It’s the lone pine which sent me immediately to my next link. It also happens to be a crime/mystery book – this time for adults – and it’s looking at me right now, waiting for me to start it. Still Life (2011) by Louise Penny is the first in a long series of books featuring Chief Inspector Gamache and the Canadian village of Three Pines. I’m slowly spreading my wings with this genre and although I may be quite wrong, I have the expectation that these books will be quite warm and friendly despite the body count. Maybe I think that because the author seems so lovely. I could be in for a rude awakening!
Still Life for me suggests painting and art works. I had a particular book in my mind that I wanted to link to…. It took some time to dredge it up from my foggy memory but I got there eventually. Peacock and Vine (2016) by A S Byatt caught my attention for two reasons. It’s about the lives and works of two painters, one of whom – William Morris – is of perennial interest, plus it has the most sumptuous cover. It was the cover I had in my memory. I am lusting after that cover.
Of course, now I’m on a roll with painters so I shift immediately to Susan Fletcher’s Let me Tell you about a Man I Knew (2017) which relates a brief episode in 1889, towards the end of the life of Vincent van Gough. A book I have very much wanted to read, which keeps slipping through the net, but I’ll get to it before long. Thinking on my chain, I liked the fact that it also has golden-yellow on its cover, and is set in a period which falls towards the end of Morris’s life. (He died in 1896.)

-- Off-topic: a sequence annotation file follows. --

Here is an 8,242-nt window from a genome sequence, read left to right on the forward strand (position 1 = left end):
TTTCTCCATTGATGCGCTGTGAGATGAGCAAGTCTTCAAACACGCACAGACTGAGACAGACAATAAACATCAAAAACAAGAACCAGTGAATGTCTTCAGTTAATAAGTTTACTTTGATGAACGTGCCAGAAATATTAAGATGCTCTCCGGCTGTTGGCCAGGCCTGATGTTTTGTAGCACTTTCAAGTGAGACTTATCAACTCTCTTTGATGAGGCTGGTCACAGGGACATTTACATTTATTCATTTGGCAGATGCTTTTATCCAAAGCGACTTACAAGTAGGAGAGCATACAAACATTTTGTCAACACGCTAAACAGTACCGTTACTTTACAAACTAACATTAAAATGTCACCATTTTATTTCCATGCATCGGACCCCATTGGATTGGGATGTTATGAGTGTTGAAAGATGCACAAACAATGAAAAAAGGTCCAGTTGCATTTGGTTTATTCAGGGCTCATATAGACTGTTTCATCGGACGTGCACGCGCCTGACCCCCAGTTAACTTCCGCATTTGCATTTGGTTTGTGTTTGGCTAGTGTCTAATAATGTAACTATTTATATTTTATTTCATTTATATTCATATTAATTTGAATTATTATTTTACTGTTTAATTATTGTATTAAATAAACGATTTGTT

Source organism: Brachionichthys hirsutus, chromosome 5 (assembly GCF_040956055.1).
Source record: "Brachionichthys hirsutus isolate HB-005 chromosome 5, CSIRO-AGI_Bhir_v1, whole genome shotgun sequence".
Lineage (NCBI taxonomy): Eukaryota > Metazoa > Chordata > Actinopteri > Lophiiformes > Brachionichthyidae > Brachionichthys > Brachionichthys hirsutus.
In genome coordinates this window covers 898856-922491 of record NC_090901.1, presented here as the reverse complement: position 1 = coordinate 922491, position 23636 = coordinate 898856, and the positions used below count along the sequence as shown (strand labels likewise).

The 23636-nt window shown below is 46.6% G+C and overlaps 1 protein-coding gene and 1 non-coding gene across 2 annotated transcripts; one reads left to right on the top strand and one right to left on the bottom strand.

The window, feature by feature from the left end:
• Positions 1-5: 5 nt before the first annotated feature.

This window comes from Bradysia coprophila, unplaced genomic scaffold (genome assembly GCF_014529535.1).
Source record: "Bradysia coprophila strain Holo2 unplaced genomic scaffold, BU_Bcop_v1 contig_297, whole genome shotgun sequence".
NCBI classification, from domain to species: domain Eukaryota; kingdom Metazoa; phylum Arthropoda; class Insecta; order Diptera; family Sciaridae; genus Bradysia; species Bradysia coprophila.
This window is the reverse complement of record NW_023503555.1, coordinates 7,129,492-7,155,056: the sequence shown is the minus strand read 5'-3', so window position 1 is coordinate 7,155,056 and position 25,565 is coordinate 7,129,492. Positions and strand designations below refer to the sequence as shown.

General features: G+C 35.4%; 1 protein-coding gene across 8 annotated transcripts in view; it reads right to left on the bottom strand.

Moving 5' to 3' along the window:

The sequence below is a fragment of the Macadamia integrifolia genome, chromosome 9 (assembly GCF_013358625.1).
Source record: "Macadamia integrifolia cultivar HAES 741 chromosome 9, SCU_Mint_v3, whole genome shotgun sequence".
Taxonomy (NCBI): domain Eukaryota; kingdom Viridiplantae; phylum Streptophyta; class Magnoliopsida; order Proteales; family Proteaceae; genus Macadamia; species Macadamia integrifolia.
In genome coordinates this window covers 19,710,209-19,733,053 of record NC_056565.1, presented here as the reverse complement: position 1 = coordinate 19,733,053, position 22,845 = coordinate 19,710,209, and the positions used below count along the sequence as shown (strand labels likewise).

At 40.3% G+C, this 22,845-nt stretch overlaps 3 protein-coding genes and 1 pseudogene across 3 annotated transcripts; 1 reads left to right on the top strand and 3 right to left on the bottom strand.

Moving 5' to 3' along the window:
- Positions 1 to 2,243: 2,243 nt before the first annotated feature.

It was thinking about beautiful golden covers which brought to mind my next book: another one that I am itching to read, yet haven’t quite got around to. The Essex Serpent (2017) by Sarah Perry is a dark tale which I hope to read when the nights draw in later in the year. The book cover has remained clear in my head, and now I’ve looked, I’m reminded that the story begins in 1893. Another book connected by its cover and by its period.
The final book in my chain is rather unique with regard to how it came to be here. It’s no exaggeration to say that it has forced its way onto the list despite me trying not to listen to its pushy arguments.